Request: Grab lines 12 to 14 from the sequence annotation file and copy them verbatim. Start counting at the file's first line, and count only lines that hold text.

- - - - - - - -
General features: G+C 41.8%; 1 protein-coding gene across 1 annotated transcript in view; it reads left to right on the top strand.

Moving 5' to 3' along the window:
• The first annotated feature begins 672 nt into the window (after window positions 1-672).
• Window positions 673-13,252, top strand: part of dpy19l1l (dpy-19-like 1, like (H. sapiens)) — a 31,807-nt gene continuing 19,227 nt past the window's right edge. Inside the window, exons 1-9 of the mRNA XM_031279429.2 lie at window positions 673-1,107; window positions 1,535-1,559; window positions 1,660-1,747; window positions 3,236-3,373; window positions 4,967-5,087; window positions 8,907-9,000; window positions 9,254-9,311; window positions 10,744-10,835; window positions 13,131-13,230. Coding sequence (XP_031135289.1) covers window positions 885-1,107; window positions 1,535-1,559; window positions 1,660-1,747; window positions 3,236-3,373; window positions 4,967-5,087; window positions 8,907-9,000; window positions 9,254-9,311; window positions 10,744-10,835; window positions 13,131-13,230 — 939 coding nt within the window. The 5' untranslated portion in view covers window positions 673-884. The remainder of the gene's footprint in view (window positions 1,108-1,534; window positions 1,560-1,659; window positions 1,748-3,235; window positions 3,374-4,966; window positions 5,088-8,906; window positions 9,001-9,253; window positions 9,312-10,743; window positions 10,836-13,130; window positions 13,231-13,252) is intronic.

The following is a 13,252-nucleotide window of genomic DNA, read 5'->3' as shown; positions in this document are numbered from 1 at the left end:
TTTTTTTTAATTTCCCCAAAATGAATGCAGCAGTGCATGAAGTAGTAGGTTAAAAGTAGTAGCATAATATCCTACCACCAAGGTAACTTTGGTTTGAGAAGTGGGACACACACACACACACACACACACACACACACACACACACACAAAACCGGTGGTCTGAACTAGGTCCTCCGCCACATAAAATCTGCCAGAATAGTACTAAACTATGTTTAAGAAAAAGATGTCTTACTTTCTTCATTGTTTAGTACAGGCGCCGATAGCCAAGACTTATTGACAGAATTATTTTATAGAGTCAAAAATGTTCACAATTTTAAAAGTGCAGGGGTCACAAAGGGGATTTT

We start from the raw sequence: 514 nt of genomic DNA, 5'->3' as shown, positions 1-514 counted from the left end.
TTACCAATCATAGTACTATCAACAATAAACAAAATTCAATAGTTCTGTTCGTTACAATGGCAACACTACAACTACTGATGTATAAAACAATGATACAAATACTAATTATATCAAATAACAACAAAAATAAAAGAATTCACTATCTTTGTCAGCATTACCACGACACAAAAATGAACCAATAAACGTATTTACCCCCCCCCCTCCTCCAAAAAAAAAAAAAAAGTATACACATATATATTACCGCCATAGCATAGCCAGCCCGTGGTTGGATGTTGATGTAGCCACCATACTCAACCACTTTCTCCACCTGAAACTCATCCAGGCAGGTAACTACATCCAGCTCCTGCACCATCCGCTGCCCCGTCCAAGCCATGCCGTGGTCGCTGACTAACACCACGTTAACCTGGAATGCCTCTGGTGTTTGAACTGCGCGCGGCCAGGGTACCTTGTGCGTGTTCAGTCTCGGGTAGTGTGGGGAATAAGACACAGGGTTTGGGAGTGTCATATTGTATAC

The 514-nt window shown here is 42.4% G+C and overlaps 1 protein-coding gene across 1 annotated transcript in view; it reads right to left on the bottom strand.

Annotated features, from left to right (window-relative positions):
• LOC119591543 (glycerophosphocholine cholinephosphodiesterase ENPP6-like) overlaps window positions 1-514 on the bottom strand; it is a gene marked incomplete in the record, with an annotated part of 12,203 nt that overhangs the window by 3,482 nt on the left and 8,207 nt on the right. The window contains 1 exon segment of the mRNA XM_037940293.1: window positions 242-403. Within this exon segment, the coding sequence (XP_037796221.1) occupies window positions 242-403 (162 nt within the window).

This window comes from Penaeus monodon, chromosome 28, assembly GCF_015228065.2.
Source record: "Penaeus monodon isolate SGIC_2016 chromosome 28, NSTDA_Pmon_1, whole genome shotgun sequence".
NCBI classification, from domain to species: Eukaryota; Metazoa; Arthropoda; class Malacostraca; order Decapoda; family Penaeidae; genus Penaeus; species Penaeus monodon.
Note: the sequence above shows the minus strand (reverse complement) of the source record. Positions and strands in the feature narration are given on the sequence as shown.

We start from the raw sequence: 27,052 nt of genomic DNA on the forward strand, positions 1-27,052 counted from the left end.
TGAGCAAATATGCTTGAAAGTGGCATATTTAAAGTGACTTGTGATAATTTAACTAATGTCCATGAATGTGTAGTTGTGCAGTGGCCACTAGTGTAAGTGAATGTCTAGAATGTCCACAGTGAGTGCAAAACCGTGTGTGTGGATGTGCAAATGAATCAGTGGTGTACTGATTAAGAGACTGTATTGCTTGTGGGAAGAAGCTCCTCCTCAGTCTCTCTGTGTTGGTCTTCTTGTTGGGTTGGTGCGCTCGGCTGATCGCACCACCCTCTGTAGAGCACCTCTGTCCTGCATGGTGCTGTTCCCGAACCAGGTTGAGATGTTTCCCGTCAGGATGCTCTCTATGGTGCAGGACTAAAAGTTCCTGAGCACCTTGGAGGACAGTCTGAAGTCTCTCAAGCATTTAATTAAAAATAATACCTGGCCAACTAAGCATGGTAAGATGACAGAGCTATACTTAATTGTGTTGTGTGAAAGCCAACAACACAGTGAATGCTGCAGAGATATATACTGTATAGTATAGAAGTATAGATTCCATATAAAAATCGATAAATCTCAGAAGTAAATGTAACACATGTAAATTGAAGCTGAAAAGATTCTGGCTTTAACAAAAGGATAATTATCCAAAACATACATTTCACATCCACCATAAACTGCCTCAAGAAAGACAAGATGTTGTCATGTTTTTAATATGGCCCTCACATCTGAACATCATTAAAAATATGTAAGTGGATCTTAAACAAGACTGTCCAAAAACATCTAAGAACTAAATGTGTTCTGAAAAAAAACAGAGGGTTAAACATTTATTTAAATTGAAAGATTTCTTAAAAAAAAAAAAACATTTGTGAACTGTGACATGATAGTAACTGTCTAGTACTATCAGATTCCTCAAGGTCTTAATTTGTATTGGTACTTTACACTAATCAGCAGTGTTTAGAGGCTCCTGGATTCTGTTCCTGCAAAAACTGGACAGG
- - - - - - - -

This window comes from Penaeus monodon, chromosome 28, assembly GCF_015228065.2.
Source record: "Penaeus monodon isolate SGIC_2016 chromosome 28, NSTDA_Pmon_1, whole genome shotgun sequence".
NCBI classification, from domain to species: Eukaryota; Metazoa; Arthropoda; class Malacostraca; order Decapoda; family Penaeidae; genus Penaeus; species Penaeus monodon.